The following article from the American College of Emergency Physicians Newsroom explains the impact that Pediatric Emergency Care Coordinators [Pediatric Champions] have on emergency departments and pediatric readiness across the nation. Approximately 50 percent of emergency departments in the U.S. are staffed with a physician or nurse to address pediatric readiness within their facilities.
Pediatric Coordinator Role is Key to Improvement Apr 13, 2015
WASHINGTON, April 13, 2015 /PRNewswire-USNewswire/ -- Pediatric emergency care coordinators in the nation's emergency departments are strongly linked with improved readiness to care for children, according to a new study in JAMA Pediatrics. Nearly 50 percent of the nation's emergency departments have a physician or nurse dedicated to address staff training, equipment availability and policies for the care of children — a three-fold increase since 2003. This is an important finding because the presence of a pediatric emergency care coordinator is strongly correlated with improved pediatric readiness, independent of other factors.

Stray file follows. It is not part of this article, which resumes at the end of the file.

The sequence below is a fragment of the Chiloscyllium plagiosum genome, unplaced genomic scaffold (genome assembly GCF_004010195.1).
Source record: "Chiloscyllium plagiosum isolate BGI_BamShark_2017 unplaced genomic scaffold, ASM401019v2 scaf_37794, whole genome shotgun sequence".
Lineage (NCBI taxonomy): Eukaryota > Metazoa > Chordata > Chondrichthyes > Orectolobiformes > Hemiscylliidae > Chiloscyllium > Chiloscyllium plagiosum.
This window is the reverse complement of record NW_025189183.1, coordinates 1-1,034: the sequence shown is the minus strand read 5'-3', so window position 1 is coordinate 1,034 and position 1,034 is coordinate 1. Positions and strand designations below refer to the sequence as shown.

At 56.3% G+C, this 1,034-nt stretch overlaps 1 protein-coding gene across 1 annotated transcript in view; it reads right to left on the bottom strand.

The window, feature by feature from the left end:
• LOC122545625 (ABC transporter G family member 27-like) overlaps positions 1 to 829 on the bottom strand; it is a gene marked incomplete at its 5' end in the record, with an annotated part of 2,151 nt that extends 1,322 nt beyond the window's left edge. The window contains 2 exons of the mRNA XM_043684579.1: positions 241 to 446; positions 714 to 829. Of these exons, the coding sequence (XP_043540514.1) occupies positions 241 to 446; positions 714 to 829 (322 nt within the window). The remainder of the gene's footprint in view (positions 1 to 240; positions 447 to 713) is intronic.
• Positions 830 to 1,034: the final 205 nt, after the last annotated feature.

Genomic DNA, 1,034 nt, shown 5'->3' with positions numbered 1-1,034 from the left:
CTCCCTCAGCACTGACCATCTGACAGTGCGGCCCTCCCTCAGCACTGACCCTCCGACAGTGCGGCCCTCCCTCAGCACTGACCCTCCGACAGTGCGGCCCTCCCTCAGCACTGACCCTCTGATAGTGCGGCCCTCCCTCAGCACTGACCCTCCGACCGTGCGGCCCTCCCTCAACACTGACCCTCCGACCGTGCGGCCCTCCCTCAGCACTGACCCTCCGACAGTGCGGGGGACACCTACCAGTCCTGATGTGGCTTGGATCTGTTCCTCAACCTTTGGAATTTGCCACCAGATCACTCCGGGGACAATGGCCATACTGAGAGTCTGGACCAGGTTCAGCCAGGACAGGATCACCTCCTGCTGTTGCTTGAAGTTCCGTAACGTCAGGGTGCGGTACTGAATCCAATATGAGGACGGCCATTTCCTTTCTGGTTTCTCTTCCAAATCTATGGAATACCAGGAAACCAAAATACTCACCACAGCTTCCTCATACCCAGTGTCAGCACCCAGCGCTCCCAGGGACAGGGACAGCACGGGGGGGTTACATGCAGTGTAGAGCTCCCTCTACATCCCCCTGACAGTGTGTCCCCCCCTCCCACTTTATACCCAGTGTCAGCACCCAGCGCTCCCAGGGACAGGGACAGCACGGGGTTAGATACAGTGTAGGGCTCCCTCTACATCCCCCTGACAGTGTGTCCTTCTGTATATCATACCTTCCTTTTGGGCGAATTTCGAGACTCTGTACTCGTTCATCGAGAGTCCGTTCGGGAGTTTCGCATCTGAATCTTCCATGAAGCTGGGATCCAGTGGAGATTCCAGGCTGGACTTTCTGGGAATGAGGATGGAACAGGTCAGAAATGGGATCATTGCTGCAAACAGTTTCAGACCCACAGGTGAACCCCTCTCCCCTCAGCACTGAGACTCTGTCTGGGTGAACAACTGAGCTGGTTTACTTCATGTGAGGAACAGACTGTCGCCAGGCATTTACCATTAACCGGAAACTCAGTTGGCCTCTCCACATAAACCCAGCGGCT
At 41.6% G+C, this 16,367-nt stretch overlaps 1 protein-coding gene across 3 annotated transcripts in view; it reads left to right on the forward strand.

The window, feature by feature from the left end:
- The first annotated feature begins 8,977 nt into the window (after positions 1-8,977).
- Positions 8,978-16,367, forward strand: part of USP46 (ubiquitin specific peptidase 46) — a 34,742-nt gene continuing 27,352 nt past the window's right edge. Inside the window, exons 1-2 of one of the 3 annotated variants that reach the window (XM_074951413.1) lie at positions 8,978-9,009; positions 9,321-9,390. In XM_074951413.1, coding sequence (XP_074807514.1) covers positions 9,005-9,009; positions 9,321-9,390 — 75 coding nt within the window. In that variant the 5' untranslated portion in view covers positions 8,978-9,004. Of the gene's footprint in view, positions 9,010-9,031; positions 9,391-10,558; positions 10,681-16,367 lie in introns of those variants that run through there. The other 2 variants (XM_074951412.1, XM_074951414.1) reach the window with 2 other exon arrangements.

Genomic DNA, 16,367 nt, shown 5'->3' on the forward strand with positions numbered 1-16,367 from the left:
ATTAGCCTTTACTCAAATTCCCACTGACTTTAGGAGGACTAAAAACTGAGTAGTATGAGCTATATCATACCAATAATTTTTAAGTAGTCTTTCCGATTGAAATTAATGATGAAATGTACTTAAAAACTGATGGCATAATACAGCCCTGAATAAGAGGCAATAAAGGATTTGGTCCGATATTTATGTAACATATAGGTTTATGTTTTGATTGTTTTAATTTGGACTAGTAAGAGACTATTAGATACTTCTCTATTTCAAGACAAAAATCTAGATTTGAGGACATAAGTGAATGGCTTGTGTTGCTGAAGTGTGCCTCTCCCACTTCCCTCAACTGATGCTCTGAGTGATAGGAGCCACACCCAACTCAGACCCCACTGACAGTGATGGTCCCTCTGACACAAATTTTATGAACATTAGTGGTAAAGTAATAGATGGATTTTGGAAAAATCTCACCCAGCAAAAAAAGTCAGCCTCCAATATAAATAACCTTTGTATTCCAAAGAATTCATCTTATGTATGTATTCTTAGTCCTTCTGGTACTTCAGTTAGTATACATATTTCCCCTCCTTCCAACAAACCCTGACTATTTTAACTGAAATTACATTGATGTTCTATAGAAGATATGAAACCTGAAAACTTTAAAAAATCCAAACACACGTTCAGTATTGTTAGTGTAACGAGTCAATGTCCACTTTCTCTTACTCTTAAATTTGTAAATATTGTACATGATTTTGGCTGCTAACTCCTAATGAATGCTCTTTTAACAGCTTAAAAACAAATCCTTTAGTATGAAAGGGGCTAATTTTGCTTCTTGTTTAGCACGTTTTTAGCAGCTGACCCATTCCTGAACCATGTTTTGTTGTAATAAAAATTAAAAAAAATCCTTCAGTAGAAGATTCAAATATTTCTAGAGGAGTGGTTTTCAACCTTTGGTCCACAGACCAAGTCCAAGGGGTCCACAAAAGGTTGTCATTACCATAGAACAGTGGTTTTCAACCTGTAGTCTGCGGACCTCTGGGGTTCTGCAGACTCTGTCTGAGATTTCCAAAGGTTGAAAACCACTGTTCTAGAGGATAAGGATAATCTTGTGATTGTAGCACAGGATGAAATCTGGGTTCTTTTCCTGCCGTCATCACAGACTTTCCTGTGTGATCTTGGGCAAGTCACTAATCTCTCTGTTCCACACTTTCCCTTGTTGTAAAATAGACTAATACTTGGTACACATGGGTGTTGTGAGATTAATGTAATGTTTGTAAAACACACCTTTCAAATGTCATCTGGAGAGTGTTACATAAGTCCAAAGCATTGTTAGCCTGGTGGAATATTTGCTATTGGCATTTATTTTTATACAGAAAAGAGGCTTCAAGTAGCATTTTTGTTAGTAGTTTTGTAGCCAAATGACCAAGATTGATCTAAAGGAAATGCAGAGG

"Emergency department pediatric readiness has improved greatly since a similar assessment was conducted in 2003," said study author Marianne Gausche-Hill, MD, FACEP, FAAP, of the Los Angeles Biomedical Research Institute at Harbor-UCLA Medical Center. The nation's overall pediatric readiness score, out of 100, increased to nearly 70 (up from 55 in 2003).
Click here to read more.
UPDATE: For even more information on the Pediatric Champion initiative, please refer to the following document supplied by the Office of Public Health Preparedness (OPHP): Pediatric Champion Role Description
Posts on this page are compiled from information Region 7 receives form partners and related news media resources.